Knowing how tough it was, I did not pay her US$1 like many others. I paid her US$10. And she still showed me a sour face!! What the hell. I wish I could have taken my 10 bucks back!
I did not know how deep the river was, but I was quite concerned that we were not given safety jackets to put on. Oh well, sometimes you just gotta take some risks...
Our boat passed by this man sleeping in his sampan. Just got to snap a picture!
Nam Nam, our tour guide - the one right in front of the lady rower and looking left.
A lot of people (especially tour agencies) had told me it would be a very scenic boat ride with views of stunning limestone karst formations and mesmerising rice paddy landscape. In fact, the boat ride was my main reason to go on this trip to Perfume Pagoda.
Never trust what the tour agencies tell you. Because as it turned out, I was not really impressed. Maybe because I have seen it all before in Guilin, China. Or maybe Guilin has nicer scenery - I am not quite sure.
But the boat ride was still pretty fun. So I was not really complaining. Just that I was not impressed. It just did not make me go "Wow!"
Nam Nam explaining some of the things we saw during the boat ride.
That poor lady rower looked pretty exhausted, so Nam Nam helped her with the rowing.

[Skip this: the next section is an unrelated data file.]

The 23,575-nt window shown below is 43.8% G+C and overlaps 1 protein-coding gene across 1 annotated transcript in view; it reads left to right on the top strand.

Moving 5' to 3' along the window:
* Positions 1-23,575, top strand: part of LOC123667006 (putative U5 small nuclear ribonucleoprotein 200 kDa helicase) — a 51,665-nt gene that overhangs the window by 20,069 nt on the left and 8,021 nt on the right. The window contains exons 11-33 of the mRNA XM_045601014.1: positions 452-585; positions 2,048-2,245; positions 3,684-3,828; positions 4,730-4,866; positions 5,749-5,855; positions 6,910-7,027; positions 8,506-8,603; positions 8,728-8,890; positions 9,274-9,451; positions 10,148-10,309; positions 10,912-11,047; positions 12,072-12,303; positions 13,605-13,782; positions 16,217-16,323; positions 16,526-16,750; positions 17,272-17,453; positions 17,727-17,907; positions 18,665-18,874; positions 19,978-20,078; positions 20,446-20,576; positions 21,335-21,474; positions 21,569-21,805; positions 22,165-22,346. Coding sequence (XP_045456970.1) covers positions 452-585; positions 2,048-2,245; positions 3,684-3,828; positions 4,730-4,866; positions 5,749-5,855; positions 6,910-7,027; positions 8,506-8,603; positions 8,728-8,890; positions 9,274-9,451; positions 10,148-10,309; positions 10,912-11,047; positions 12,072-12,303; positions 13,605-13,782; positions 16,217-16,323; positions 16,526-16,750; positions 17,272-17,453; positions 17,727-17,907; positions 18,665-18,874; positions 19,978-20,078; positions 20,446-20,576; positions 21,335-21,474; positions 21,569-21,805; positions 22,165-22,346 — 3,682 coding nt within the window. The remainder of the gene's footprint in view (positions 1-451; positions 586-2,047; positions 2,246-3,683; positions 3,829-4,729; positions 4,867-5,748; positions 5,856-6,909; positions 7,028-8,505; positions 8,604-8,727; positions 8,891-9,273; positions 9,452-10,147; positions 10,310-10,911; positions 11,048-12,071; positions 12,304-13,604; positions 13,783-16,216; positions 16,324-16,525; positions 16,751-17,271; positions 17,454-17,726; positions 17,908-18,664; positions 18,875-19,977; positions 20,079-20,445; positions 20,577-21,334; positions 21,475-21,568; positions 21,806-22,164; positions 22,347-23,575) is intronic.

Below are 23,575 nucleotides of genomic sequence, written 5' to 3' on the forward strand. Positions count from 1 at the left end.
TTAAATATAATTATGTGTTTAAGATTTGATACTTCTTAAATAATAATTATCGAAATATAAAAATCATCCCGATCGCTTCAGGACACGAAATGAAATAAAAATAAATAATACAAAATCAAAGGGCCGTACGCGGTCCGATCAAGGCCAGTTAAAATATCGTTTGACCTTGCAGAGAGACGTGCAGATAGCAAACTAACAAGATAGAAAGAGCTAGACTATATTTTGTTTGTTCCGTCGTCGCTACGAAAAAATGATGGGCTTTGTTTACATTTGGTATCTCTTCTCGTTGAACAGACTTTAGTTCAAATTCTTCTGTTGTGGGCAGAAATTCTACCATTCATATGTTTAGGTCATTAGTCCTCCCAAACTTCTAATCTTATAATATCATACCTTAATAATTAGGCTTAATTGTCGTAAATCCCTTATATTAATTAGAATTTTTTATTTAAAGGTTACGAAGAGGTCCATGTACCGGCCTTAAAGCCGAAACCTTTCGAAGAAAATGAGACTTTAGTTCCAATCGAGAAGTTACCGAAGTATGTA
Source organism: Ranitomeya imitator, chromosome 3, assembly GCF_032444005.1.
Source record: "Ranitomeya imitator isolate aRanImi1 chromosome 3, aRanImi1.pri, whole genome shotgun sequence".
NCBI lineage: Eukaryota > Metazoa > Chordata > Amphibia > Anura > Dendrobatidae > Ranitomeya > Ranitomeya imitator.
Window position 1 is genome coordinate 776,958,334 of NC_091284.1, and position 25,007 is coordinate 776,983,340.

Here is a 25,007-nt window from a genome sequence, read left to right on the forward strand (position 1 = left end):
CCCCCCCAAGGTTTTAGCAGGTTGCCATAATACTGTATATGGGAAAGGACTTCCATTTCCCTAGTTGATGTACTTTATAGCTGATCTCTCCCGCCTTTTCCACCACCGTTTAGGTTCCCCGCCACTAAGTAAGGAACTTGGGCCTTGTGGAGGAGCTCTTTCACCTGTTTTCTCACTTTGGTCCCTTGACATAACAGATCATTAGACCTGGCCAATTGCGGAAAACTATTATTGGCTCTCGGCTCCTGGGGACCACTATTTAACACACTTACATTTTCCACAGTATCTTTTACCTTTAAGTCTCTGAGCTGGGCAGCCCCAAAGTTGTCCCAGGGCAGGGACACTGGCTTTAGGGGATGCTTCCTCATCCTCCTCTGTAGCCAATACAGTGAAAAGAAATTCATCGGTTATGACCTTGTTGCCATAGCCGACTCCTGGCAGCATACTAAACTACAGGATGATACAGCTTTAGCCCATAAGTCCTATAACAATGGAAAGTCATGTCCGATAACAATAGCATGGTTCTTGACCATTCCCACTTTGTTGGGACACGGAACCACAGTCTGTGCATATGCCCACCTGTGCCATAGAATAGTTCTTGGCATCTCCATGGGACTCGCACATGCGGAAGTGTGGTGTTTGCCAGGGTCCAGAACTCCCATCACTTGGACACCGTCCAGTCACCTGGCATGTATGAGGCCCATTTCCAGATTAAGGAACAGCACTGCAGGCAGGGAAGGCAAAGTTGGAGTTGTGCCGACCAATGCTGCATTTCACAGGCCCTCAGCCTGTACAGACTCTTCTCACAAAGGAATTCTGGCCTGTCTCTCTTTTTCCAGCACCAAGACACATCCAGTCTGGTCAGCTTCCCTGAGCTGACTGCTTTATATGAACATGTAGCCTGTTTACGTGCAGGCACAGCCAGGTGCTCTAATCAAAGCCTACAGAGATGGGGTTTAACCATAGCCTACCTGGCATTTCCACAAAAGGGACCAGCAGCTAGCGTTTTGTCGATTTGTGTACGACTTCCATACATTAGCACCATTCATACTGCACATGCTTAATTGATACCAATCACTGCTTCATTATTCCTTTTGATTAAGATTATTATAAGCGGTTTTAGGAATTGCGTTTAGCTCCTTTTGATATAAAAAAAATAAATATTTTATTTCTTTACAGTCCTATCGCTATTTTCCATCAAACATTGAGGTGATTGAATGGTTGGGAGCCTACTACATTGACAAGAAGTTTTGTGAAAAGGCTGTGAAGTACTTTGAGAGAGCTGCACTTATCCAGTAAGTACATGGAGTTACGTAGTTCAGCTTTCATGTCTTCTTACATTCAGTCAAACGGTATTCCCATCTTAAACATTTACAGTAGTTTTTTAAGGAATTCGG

I was seated almost at the back of the boat on a higher seat, so I did not need to stand up like this lady to take pictures.
After a while, everything around us just looked the same.
It was starting to get a little boring when we saw we have reached our destination! No, not Perfume Pagoda - we still need to climb up the mountain, remember? This is the base of Huong Tich Mountain and we disembarked there.
Everyone had left the boat except the sour faced rower. Sorry just can't stop myself from calling her that although she was not showing any sour face at that time.
Took a shot of the scenery from the jetty.
WARNING : Disturbing images ALERT right after this picture below! Please skip the rest of the post if you do not wish to see the images.
Before going up the mountain, Nam Nam told us that we would be having our lunch first at one of the restaurants there. We passed by a long row of restaurants and eateries and I was wondering which restaurant we would be going to.
And then, to my horror, I saw this ...
What animal was that?! Not a dog, I hope.
These carcasses were hung off hooks and displayed in front of almost every shops there. Although I have heard that people in Vietnam do eat these animals, it's simply not the same as seeing the carcasses hanging like that.
Having said that, I was not particularly disturbed with what I saw. But it would surely be a shock to animal lovers and tourists not accustomed to seeing such garish display of dead animals!
That's a deer hanging together with a bunch of bananas.
And what do we have here?
Yikes! Giant lizards?
Is this a porcupine?
Oh no! I would surely lose my appetite after seeing all these!
I hoped we were not going into one of these restaurants! How could we even stand the smell?
Then we stumbled onto these bread. What's with those "legs"? Maybe I should have bought one of these bread to try but after seeing all those carcasses, I just did not feel like having any!
So what did we eat for lunch? And did Perfume Pagoda live up to my expectation?
Stay tuned for Part 2 coming up next!